Summer Solstice

What a strange year it’s been, it seems like a lifetime ago that we were watching wildfires sweep across Australia on the news and worrying about Brexit, yet here we are halfway through 2020. It’s been a quick year for us personally as our daughter arrived in early February and caring for her has kept us busy during the last few months when a global pandemic turned life upside down.

Our garden has also been a real blessing and I’ve been pleasantly surprised by how much I’ve been able to get done with a baby in tow.

June Roses

June is the month that the roses burst into flower, and since we moved here I’ve been steadily filling our garden with them. There’s the rich red wine coloured Munstead Wood, the bold pink Young Lycidas, and pale sunshine of Crown Princess Margareta. Meanwhile Boscobel is patiently waiting in a large pot for a permanent home.

Every year I vastly underestimate how much space growing vegetables need so I limited myself to broccoli, squash and yellow courgettes this year; then my dad surprised us with some cabbage, cauliflower and sprouts seedlings he’d started off so the veg beds are as crowded with higgledy piggeldy rows of vegetables as ever.

We’re still getting out for walks at least once a day, more often than not with the wee one in the sling or carrier so she can look around. We haven’t ventured out of our local area yet but I enjoy having a nosy at other people’s gardens, and we found a little woodland walkway when we wandered off the beaten track.

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On days when it’s too wet to spend much time outside, we’ve contented ourselves pottering around the home, reading books or watching films and TV series, and playing with the wee one – including a few spontaneous puppet shows.

There have been more visits to and from parents and in-laws, which have helped break the monontony and given us all a much-needed boost as we remain under partial lockdown. Our daughter has been very curious about the “new” faces appearing after spending so much time around me and her dad.

Hope everyone reading is safe and well, take care and have a lovely week. X

Festive Tidings

Festive Tidings

The last fortnight has passed in a blur of good times with good people, and I can hardly believe that we’re already packing away the Christmas decorations for another year and preparing to return to work tomorrow.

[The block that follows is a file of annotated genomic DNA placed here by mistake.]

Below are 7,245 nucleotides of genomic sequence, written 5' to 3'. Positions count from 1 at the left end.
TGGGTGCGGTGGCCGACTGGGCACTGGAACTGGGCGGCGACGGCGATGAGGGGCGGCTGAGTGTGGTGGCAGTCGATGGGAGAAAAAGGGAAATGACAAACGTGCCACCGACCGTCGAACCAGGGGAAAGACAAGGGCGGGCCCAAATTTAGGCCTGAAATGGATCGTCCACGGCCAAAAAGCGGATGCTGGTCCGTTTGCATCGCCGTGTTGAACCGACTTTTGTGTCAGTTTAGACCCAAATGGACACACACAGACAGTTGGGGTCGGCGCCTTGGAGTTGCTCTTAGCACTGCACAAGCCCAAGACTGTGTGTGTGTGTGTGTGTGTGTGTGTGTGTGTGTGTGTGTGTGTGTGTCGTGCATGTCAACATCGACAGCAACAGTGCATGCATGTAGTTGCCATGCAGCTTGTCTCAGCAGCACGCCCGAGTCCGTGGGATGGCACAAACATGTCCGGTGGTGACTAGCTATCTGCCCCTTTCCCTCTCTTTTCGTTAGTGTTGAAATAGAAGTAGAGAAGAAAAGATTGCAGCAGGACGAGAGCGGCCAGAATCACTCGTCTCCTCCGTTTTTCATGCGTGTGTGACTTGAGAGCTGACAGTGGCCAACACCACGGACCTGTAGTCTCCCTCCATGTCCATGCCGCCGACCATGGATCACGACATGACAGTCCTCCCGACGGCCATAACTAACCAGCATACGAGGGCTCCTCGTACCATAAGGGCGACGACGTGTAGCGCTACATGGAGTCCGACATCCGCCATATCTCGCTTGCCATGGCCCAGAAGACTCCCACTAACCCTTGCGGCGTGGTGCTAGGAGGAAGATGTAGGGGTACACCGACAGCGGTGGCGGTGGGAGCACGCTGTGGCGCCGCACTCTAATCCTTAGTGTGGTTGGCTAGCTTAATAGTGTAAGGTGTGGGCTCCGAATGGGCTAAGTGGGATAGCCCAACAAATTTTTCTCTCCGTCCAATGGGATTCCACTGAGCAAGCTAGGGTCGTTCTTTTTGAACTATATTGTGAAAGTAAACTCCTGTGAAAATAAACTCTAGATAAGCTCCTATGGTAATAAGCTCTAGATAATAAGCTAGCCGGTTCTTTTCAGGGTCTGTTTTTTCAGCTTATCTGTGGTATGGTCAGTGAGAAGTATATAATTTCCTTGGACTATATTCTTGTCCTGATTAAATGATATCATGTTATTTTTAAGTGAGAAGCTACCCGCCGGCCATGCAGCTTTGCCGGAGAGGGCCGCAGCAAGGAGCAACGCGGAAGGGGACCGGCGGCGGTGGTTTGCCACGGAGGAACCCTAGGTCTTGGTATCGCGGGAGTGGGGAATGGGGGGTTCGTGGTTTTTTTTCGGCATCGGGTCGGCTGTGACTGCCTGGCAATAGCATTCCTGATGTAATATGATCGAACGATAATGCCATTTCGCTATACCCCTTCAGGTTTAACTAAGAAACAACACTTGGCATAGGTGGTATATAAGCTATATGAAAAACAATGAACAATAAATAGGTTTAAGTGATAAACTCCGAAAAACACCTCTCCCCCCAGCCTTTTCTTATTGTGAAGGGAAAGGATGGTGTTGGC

Christmas morning began with a visit to the in-law’s home, chatting and exchanging gifts while nibbling mince pies and Christmas cake. Like us, they’ve have a tough year, losing two relatives and then their cat just shy of her 22nd birthday, but we’re all relieved to put 2019 behind us and hoping 2020 will be better.

Christmas morning tea

Our Christmas lunch was quieter than usual, as it was just me, my husband and parents. I can count on one hand the number of times we’ve spent Christmas without my nanna, but she wasn’t well enough to join us, so after lunch the four of us visited her at the care home to spend some time with her and help her to open presents.

Afterwards, we had a supper of cheese and biscuits, and settled down to play a board game with my parents. Our Christmas bore little resemblance to the rambunctious gatherings that are so ubiquitous on TV at this time of year, but it was calm, cosy and intimate.

Over the festive break we also managed to squeeze in catch-ups with extended family, friends from Dublin and London, and a trip to the cinema to watch the new Star Wars film.

Cosy evenings

This week we’ve had a few days to ourselves at home and we’ve enjoyed watching the BBC adaptation of His Dark Materials, tackling a 1000 piece jigsaw together, toasting marshmallows, reading and working our way through leftover Christmas cake, chocolates, cheese and crackers.

It’s been a busy break filled with family and friends, but now looking forward to the peaceful midwinter days of January and all the promise of a new year ahead of us. Have a lovely week. X

Winter Solstice Wishes

Santa Paws

It’s beginning to look a lot like Christmas in our home, with stockings hanging from the banister in the hall, tinsel and stars on the mantelpiece, an advent candle steadily counting down the days, and the lights and baubles on the Christmas tree twinkling and glinting.

In a fit of seasonal excess, we’ve added three new decorations to our tree this year, one was a souvenir from the Enchanted Forest, another was a gift from friends brought back from the Netherlands, and last but not least, the little felt mouse was an impulse purchase that was too cute to resist – unfortunately, it’s proved to be equally irresistible to our cat Mara who’s never shown any interest in playing with the other trinkets and baubles before.

We’re keeping things simple with gifts this year, and determined to avoid giving anyone anything that might end up in landfill, we’re giving people vouchers for experiences like afternoon tea, making donations to charity on their behalf, and consumables like luxury chocolates, gin or bathing sets.

It feels like my husband and I have had an early visit from Santa as the baby box (provided by the Scottish Government and packed full of useful items), crib, pram and car-seat were all delivered within days of each other, and it’s been so exciting getting everything ready for our little one’s arrival in February.

As much as I enjoy decorating our home, and the giving and receiving of gifts, over the last few years we’ve been on a mission to simplify Christmas, and more than anything else, I’m looking forward to catching up with family and friends over the festive period, and having some time to ourselves after a hectic year. Wishing everyone a peaceful winter solstice and a very Merry Christmas! X

Stepping into Christmas

Mara Advent Calendar

December dawned with thick frosts, sub-zero temperatures and a freezing fog that lingered above the city all day. Nevertheless, we were out and about yesterday crunching across the frozen grass to refill the bird feeders and defrost the car before heading out to pick our Christmas tree, and treating ourselves to a bowl of soup, a sandwich and a slice of cake for lunch from a cafe to warm up on the way.